21. Do whatever it takes to make your baby laugh.


The emotional stages of a bad haircut.

I got a bad haircut last weekend. When I say “bad”, I really mean “regretful”. It was a spur of the moment decision…and I got bangs. BANGS. I’ve had bangs before. Once when I was about 5, and the second time was during the last 2 years of high school. I don’t know what compelled me to get bangs.

So anyway, I walked into some random salon because, you know, I like to live on the edge. I wouldn’t usually do this, and now I’ll never do it again because the hairdresser jacked up my hair. I asked for a trim and bangs. After the hairdresser was done, I realised it was no where near what I wanted. The bangs were far too short, like, above my eyebrows short. Anyway, I realise that I’m probably to blame because I didn’t give clear enough instructions or something. Still, I’ve been on a crazy emotional roller-coaster this past week regarding my hair and that’s what prompted me to write this post. Ladies and gentlemen, I present to you ‘The emotional stages of a bad haircut’.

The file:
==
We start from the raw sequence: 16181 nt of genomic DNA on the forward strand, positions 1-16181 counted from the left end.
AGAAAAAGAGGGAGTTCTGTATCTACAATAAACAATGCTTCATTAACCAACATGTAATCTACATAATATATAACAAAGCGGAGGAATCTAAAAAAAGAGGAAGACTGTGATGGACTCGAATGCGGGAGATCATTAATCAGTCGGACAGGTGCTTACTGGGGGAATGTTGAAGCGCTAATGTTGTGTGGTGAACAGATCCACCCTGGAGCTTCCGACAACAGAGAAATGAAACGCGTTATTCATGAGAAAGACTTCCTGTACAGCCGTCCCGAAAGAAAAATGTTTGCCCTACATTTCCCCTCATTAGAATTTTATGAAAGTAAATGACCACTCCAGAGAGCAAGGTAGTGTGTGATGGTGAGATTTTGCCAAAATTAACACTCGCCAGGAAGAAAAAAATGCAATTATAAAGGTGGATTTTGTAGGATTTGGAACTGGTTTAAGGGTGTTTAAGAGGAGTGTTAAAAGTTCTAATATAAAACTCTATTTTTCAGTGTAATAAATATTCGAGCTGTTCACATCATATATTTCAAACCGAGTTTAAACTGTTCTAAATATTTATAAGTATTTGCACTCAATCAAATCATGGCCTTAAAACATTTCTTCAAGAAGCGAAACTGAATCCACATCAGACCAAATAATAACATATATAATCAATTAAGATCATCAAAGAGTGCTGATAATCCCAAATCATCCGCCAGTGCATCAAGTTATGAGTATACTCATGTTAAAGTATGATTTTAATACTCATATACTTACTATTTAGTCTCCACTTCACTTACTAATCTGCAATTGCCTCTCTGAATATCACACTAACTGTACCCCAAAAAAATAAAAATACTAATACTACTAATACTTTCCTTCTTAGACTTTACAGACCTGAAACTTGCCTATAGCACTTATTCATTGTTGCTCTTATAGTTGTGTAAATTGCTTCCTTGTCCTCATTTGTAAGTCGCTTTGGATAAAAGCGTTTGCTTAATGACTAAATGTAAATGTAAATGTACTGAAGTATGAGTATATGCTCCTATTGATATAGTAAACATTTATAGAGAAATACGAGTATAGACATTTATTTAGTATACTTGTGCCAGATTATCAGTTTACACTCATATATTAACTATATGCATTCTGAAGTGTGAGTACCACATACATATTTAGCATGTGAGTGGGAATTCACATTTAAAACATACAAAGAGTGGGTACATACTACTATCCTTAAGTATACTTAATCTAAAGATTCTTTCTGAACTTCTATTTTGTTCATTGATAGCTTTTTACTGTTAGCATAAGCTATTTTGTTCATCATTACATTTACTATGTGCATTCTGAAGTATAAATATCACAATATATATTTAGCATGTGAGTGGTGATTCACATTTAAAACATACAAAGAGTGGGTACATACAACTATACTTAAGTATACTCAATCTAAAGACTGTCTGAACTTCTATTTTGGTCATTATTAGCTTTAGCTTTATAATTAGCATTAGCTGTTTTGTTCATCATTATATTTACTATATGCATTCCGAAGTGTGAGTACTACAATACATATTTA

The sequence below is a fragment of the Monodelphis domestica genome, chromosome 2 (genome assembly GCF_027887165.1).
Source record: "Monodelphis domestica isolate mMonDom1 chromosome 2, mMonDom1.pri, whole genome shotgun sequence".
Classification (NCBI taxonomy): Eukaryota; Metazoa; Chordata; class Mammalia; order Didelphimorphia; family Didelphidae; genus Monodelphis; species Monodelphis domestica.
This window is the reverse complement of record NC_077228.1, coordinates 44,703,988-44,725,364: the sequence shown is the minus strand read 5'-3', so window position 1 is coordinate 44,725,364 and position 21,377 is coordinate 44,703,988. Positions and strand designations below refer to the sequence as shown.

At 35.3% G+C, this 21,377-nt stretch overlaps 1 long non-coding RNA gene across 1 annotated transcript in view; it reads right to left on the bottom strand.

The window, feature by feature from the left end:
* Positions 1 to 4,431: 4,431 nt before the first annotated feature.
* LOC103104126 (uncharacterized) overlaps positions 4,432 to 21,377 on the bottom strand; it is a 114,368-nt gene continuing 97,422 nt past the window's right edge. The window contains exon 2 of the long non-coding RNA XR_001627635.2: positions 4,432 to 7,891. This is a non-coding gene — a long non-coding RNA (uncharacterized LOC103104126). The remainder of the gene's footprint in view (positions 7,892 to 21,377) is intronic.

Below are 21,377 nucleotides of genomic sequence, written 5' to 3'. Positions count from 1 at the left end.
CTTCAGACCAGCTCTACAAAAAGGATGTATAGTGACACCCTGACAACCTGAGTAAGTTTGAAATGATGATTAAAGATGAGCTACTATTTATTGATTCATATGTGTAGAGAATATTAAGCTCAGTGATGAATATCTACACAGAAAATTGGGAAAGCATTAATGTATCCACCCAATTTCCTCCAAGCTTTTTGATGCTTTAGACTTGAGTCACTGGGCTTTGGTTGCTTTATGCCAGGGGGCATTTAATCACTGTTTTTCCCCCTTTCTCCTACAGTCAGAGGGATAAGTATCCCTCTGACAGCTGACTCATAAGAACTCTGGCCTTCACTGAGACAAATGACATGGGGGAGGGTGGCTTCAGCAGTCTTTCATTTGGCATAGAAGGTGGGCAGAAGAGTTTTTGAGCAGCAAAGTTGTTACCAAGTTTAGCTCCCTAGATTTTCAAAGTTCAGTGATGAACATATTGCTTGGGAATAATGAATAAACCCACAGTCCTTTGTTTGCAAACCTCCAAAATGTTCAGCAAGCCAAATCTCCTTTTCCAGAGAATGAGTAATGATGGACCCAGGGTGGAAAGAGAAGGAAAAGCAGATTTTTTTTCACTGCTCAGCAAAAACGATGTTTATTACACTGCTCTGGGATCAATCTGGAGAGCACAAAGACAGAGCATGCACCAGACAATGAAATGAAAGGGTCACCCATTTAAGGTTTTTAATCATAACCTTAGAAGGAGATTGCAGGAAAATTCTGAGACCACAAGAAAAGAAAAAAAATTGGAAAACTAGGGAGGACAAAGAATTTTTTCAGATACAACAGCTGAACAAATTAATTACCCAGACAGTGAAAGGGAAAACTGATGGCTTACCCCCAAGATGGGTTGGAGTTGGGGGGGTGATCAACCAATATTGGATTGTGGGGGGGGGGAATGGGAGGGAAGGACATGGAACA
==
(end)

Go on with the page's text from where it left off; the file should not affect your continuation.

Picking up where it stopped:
Stage 1: Confidence
This stage comes before the actual haircut. It’s the stage where you’ve decide on your cut and you’re confident it won’t fail. If it’s a new style, you’ve probably researched it heaps. And by “researched” I mean “spent 4 hours on Google images looking at hair models and gaining unrealistic expectations”. By this time you’ve also got a hairdresser/salon in mind and you make the appointment. You’re so excited to have a new ‘do. When you get to the hairdresser’s, you confidently explain what you want done. Sometimes, there’ll be a particularly judgemental hairdresser whose umms and ahhs start to unsettle you a little bit. But they’re usually very accommodating and listen to what you want.

Stage 2: During the cut
So you’ve explained what you wanted and you’re sitting in the chair as the hairdresser starts to prep you. When they start cutting, all you can think to yourself is “OMG I can’t wait to see how this turns out!” You’ve still got that hair model’s picture you saw on Google images in mind. And, if you’re anything like me, you’re probably planning an Instagram photo and contemplating the caption and the hashtags you’ll use. (Because, you know, they’re important life decisions.) All is well and good until you start to realise that the hairdresser is taking more hair off than you thought they would. This starts to worry you a little bit, but you reassure yourself that the hairdresser is a professional and that they know what they’re doing. It’ll be alright in the end. Or so you think…